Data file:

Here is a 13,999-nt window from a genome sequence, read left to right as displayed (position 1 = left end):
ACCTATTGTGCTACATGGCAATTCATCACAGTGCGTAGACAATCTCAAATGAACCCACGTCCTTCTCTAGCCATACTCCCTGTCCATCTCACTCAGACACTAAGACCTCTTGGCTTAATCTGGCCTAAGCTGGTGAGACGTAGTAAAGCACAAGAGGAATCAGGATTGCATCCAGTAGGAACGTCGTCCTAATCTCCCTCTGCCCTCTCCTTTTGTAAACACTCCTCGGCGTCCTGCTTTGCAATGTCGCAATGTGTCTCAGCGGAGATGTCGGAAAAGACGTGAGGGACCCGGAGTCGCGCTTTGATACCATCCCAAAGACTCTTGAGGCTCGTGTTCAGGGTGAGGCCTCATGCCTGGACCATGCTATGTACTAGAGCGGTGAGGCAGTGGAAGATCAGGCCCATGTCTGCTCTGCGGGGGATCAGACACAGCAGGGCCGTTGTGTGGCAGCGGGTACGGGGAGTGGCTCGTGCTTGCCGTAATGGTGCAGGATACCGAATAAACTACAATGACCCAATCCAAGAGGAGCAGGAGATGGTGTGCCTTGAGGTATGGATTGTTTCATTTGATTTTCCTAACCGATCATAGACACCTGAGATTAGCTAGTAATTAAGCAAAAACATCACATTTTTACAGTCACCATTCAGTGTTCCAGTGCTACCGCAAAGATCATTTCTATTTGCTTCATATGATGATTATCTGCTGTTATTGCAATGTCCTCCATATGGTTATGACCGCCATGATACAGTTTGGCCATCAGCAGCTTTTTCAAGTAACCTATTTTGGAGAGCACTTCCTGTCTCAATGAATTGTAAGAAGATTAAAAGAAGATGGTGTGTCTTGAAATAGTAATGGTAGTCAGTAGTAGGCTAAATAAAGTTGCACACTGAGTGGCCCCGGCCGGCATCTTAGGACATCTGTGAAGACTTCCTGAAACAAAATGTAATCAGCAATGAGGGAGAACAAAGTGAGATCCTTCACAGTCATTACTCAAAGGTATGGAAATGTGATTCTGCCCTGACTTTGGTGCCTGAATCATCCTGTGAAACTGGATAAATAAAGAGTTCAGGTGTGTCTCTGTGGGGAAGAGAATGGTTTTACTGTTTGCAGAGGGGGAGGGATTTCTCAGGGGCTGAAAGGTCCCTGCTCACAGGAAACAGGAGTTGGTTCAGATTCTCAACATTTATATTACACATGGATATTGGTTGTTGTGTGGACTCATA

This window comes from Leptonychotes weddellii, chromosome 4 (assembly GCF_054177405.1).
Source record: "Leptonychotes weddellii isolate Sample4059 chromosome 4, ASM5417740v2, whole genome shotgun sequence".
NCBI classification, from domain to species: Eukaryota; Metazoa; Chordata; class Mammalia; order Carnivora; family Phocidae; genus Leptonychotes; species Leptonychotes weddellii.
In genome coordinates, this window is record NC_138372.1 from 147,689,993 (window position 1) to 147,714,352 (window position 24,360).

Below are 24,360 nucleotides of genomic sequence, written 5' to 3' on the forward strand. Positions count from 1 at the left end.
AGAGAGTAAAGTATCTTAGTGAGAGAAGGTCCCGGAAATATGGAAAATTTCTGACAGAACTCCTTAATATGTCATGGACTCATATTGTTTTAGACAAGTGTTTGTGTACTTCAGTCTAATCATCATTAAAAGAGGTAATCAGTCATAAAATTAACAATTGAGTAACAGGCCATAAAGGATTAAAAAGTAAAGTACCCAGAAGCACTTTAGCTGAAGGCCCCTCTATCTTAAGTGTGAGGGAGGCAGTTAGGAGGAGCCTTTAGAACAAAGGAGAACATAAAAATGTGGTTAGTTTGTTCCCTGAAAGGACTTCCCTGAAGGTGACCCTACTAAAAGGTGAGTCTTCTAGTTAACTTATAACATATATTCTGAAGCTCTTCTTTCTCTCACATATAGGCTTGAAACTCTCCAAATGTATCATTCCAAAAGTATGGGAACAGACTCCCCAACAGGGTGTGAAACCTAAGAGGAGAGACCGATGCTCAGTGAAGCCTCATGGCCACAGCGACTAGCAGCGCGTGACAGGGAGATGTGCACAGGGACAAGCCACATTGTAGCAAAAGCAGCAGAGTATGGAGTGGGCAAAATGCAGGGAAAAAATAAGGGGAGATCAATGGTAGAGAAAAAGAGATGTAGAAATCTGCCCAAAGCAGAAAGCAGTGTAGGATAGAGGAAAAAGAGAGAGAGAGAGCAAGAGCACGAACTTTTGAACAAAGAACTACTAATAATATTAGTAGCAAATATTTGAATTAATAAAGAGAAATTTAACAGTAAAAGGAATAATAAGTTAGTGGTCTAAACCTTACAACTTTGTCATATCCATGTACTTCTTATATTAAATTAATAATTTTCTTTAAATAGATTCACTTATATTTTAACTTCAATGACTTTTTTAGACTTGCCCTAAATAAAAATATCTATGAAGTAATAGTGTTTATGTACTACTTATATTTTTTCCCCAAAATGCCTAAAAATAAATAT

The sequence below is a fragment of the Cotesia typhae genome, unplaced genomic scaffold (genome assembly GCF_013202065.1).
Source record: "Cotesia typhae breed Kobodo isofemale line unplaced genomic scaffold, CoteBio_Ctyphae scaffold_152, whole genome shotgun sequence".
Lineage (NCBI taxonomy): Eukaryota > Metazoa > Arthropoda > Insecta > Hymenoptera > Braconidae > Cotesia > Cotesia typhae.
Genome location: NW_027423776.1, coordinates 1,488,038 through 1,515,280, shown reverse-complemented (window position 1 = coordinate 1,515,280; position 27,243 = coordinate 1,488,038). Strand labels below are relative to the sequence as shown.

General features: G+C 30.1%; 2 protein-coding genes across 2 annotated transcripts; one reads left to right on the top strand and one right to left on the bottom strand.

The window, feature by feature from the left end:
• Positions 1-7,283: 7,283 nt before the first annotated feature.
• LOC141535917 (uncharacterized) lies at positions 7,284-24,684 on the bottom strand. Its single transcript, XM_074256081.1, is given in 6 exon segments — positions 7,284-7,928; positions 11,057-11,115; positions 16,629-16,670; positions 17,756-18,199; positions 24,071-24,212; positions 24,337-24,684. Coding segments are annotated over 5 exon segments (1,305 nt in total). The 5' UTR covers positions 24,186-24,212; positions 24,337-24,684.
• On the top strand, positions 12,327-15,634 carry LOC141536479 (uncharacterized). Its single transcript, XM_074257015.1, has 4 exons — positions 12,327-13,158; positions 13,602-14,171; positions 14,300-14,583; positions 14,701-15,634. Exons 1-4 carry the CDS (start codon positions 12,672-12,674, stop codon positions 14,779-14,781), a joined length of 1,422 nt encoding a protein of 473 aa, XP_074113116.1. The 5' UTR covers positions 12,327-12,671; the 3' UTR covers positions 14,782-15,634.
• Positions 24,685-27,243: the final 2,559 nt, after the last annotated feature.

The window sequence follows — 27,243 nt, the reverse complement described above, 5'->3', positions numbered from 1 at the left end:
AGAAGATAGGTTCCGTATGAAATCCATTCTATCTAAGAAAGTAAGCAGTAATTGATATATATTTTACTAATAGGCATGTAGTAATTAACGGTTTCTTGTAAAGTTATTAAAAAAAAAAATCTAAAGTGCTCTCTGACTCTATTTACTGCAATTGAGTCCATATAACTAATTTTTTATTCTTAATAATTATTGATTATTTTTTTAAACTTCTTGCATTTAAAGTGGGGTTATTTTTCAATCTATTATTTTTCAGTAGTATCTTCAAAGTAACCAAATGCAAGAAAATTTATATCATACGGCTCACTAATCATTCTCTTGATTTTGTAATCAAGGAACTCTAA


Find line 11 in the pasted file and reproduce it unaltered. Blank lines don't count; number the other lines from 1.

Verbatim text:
Lineage (NCBI taxonomy): Eukaryota > Metazoa > Arthropoda > Insecta > Hymenoptera > Braconidae > Cotesia > Cotesia typhae.